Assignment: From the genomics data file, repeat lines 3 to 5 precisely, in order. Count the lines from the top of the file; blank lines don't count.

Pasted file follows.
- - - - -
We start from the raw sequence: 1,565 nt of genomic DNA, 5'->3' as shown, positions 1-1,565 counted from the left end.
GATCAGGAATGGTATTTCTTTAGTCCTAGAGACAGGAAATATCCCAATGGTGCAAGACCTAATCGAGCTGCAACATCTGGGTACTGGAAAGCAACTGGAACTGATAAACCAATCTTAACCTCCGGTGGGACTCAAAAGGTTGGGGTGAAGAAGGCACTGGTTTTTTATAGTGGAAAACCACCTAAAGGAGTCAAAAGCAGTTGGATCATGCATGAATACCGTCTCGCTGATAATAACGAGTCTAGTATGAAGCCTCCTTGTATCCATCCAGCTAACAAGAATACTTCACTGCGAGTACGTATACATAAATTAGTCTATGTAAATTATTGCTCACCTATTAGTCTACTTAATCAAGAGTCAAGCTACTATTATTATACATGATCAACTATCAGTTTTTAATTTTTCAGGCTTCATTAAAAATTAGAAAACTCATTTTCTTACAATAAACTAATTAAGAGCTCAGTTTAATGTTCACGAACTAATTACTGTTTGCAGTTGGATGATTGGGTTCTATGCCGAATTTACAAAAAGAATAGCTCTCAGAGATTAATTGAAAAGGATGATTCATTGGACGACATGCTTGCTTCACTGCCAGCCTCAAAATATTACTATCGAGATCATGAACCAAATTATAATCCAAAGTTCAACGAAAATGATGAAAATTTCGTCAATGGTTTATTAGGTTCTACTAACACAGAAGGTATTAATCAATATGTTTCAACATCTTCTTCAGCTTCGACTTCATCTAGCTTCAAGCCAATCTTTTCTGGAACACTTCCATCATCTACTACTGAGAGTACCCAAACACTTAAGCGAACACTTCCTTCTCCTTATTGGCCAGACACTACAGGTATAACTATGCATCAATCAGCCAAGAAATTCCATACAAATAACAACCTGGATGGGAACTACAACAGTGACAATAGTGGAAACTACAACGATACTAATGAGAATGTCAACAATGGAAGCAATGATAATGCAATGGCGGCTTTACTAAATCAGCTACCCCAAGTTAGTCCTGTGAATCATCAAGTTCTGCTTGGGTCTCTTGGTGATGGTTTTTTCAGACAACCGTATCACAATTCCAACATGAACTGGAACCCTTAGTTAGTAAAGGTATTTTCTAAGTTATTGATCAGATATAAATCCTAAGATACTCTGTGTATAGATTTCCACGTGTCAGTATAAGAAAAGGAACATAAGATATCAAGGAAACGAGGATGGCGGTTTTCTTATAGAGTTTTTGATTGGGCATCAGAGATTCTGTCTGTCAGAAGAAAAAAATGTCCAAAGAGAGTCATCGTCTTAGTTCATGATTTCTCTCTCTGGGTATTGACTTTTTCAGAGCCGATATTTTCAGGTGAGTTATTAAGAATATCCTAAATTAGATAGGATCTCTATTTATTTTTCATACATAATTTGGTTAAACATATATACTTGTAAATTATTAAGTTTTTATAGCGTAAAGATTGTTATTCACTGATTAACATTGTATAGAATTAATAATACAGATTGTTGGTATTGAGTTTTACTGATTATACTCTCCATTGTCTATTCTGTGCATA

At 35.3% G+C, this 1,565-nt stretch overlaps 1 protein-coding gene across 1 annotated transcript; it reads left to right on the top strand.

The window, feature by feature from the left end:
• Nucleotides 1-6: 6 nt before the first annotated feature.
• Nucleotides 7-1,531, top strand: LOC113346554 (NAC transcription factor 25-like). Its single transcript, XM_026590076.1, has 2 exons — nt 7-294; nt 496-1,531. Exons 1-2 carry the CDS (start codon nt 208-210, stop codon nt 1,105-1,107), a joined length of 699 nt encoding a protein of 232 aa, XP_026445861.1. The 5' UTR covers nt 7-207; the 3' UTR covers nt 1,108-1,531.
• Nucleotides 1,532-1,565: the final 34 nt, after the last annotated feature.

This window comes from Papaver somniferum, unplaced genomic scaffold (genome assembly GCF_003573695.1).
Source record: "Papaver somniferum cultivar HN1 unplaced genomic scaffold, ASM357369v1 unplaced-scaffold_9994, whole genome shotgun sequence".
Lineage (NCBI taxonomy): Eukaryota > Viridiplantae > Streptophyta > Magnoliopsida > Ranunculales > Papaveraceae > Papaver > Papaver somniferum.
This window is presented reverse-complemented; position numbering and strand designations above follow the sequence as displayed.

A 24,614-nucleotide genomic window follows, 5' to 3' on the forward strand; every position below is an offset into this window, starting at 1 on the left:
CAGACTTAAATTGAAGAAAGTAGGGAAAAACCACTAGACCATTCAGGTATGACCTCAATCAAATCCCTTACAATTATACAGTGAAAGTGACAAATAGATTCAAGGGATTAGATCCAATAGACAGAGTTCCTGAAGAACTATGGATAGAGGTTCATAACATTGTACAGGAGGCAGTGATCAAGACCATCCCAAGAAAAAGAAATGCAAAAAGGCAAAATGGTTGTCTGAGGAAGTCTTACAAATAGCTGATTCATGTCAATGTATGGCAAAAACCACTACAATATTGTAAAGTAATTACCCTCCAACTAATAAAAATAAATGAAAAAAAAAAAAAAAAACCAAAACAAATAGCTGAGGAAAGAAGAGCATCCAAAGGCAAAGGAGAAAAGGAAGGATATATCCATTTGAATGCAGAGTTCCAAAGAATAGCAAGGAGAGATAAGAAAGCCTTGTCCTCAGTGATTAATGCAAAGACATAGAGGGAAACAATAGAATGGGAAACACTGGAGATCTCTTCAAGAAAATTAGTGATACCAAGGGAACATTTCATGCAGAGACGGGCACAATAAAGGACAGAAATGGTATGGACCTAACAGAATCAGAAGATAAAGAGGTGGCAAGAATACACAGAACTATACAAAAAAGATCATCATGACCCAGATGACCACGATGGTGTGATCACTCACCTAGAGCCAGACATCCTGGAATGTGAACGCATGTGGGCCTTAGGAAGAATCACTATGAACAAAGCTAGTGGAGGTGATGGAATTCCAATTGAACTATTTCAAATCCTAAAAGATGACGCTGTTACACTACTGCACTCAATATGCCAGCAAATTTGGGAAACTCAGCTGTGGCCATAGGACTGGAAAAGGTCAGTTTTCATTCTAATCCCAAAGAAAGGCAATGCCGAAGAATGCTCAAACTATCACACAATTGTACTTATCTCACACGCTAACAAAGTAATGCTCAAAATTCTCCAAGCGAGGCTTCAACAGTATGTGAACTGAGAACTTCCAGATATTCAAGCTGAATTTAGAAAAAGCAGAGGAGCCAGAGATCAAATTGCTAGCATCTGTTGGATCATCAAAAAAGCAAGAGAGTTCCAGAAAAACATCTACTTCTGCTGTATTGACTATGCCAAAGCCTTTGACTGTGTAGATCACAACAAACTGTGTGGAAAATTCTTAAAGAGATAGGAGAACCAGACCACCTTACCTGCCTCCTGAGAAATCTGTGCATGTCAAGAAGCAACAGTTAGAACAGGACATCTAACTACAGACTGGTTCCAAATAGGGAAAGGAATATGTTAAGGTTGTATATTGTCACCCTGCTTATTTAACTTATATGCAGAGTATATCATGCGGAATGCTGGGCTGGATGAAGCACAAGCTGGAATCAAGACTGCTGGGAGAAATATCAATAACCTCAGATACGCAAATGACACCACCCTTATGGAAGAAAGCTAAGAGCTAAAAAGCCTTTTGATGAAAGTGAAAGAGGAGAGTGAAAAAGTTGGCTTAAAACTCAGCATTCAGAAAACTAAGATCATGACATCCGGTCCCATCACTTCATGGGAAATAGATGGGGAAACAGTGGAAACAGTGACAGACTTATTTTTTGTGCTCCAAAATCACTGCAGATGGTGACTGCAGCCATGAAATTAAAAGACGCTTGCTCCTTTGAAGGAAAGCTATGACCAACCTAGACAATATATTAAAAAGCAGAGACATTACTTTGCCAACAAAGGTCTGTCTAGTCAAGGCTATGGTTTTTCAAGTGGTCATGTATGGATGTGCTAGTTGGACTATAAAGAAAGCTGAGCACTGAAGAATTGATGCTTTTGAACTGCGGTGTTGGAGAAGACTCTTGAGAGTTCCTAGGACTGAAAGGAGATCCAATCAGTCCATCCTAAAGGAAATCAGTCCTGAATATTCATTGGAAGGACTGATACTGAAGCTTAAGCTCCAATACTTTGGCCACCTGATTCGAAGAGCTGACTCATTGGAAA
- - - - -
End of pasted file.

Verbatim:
At 35.3% G+C, this 1,565-nt stretch overlaps 1 protein-coding gene across 1 annotated transcript; it reads left to right on the top strand.

The window, feature by feature from the left end:
• Nucleotides 1-6: 6 nt before the first annotated feature.